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The Science of Korean Beauty Products and Whiteness

Widespread use of White Jesus images in non-Western contexts is problematic.

Key points

  • Like beauty products that favor whiteness, images of White Jesus promote whiteness as the “standard” in Korean culture.
  • Belief that Jesus was White has been shown to be associated with problematic psychological and cultural outcomes.
  • Concrete action steps can be taken to counter this White narrative.

What do Korean beauty products and the depiction of Jesus’s race have in common?

Korean culture, known as K-Culture, refers to a worldwide obsession with various domains of Korean culture, BTS and Squid Game; it also certainly includes a keen interest in Korean beauty products.

Whenever I lead the short-term, South Korean study abroad program for students from my U.S. institution, students love checking out the ubiquitous beauty product shops in Seoul. But the White and non-White students often tell contrasting and troubling stories after visiting the stores; Black and Brown students recount not being able to find products that match their skin, whereas White students —also obviously foreigners in Korea—report little trouble (an apt illustration of racial privilege).

Students also observe and reflect upon the striking advertising in public settings (like subway cars) of skin whitening products and plastic surgery clinics promoting a beauty standard that overtly declares, beauty = white facial features.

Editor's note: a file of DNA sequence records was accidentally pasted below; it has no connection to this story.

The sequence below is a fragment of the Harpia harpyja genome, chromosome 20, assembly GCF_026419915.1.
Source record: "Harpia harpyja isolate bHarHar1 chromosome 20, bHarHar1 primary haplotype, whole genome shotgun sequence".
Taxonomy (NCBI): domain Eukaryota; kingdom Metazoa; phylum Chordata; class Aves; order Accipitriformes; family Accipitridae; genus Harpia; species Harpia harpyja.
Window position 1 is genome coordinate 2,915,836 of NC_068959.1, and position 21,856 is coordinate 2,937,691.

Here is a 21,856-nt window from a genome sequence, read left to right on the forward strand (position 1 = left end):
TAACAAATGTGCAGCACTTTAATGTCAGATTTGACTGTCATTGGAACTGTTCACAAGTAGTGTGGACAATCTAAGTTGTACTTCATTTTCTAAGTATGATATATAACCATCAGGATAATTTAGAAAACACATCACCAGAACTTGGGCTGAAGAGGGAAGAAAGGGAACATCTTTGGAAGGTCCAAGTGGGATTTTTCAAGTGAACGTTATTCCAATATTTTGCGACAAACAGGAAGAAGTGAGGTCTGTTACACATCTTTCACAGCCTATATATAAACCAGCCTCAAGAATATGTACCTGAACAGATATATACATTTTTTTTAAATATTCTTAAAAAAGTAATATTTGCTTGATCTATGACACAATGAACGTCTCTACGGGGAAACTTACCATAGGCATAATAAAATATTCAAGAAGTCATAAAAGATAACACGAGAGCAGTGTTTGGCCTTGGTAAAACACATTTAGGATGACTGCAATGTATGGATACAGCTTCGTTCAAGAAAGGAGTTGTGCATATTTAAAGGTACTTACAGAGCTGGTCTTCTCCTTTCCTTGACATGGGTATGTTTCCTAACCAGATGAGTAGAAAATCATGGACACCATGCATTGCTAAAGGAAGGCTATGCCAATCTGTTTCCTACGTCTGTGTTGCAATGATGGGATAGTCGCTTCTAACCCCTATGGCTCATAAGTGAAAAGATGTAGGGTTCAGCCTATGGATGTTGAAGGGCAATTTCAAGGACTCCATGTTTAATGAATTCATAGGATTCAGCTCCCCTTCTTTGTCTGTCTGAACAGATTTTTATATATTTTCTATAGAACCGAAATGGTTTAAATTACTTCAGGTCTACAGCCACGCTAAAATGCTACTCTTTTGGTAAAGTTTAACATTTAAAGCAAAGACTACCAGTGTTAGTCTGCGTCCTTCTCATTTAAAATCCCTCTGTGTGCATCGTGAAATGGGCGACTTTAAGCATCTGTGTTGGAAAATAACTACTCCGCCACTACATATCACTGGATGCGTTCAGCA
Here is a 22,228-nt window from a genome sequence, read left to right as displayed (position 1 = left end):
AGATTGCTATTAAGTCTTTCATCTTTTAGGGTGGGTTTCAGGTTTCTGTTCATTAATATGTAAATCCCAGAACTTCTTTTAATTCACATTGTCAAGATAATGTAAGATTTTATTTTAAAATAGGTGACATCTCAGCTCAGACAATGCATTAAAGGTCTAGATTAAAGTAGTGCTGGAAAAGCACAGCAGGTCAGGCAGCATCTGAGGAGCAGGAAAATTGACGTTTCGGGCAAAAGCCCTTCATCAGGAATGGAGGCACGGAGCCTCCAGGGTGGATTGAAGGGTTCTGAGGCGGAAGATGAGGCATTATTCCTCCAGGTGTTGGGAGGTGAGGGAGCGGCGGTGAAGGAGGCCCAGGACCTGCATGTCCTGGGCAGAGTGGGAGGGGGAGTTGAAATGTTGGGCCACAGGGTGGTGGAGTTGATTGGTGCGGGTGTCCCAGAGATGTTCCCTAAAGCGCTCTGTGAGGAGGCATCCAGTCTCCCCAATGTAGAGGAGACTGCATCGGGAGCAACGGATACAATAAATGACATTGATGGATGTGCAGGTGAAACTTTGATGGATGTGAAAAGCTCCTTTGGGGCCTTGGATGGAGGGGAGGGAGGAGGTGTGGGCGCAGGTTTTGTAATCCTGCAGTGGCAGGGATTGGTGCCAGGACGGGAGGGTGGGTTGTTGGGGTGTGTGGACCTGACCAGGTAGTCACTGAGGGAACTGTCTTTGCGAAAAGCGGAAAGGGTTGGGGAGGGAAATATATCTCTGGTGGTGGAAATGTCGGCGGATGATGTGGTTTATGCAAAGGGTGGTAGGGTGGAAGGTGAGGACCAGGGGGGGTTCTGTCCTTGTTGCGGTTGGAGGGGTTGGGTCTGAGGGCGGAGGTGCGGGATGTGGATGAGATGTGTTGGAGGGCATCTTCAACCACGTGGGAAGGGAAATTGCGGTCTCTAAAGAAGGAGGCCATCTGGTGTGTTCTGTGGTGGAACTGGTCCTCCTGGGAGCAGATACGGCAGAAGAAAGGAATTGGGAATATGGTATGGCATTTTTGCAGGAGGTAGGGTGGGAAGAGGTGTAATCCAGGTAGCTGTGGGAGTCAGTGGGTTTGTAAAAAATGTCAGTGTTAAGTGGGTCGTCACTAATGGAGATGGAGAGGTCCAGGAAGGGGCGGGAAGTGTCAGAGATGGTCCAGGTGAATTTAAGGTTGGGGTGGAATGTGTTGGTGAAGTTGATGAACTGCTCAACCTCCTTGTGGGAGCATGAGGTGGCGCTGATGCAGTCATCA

And White American students recount anecdotes of complete strangers fawning over their lighter skin, whereas the BIPOC students, more often than not, report a range of responses from others— some favorable, others clearly unfavorable, and a few that are downright confusing.

Clearly, a beauty standard that upholds lighter skin as the ideal permeates much of Korean culture.

Mart Production/Pexels
Source: Mart Production/Pexels

There is another way that the preference for lighter skin enters the picture in the Korean setting; namely, in religion. This is especially true in the depiction of Jesus in artistic form (for example, in paintings).

I have been living in Korea for the last three months to care for a hospitalized family member, and this has afforded me ample opportunity to soak in various depictions of Christianity in public (or at least, visible) settings (in church banners, printed church bulletins).

I have been especially struck by the unchallenged acceptance of Jesus as a White man in artistic renderings.

I am not aware of any empirical studies or public surveys on this topic in Korea, perhaps that itself is telling. But in other parts of the world, there are some intriguing findings regarding people’s perception of Jesus’s race. For example, according to a YouGovAmerica survey, most people in the U.S. have an accurate understanding that Jesus should be depicted as Middle Eastern (65 percent) to be historically accurate, but a sizable percentage also say that it is acceptable to portray Jesus as White (60 percent; Smith, 2020). Similarly, supporting the idea that what people believe is not necessarily aligned with the reality of their contexts, more Britons admit that they see Jesus portrayed as White (58 percent) in their everyday settings compared with Jesus portrayed as Middle Eastern (22 percent; Smith, 2021).